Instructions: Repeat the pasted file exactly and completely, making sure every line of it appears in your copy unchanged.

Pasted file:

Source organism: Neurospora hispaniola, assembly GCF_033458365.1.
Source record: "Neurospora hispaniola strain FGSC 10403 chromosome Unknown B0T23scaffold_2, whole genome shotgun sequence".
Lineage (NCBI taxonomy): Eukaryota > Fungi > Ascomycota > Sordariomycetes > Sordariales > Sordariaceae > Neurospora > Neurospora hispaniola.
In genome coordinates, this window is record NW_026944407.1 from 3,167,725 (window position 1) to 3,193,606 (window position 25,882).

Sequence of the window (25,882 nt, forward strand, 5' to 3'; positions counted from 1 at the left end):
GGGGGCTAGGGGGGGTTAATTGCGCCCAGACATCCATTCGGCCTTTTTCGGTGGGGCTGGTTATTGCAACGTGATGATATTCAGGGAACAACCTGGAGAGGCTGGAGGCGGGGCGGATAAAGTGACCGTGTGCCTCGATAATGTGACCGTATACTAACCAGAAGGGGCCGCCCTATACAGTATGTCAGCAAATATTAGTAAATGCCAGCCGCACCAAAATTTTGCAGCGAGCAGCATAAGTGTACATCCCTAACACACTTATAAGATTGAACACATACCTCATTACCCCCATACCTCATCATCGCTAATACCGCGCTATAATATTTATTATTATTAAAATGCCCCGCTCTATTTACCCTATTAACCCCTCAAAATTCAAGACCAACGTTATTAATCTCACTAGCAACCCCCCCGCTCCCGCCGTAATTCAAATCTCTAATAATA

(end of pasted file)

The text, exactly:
Source organism: Neurospora hispaniola, assembly GCF_033458365.1.
Source record: "Neurospora hispaniola strain FGSC 10403 chromosome Unknown B0T23scaffold_2, whole genome shotgun sequence".
Lineage (NCBI taxonomy): Eukaryota > Fungi > Ascomycota > Sordariomycetes > Sordariales > Sordariaceae > Neurospora > Neurospora hispaniola.
In genome coordinates, this window is record NW_026944407.1 from 3,167,725 (window position 1) to 3,193,606 (window position 25,882).

Sequence of the window (25,882 nt, forward strand, 5' to 3'; positions counted from 1 at the left end):
GGGGGCTAGGGGGGGTTAATTGCGCCCAGACATCCATTCGGCCTTTTTCGGTGGGGCTGGTTATTGCAACGTGATGATATTCAGGGAACAACCTGGAGAGGCTGGAGGCGGGGCGGATAAAGTGACCGTGTGCCTCGATAATGTGACCGTATACTAACCAGAAGGGGCCGCCCTATACAGTATGTCAGCAAATATTAGTAAATGCCAGCCGCACCAAAATTTTGCAGCGAGCAGCATAAGTGTACATCCCTAACACACTTATAAGATTGAACACATACCTCATTACCCCCATACCTCATCATCGCTAATACCGCGCTATAATATTTATTATTATTAAAATGCCCCGCTCTATTTACCCTATTAACCCCTCAAAATTCAAGACCAACGTTATTAATCTCACTAGCAACCCCCCCGCTCCCGCCGTAATTCAAATCTCTAATAATA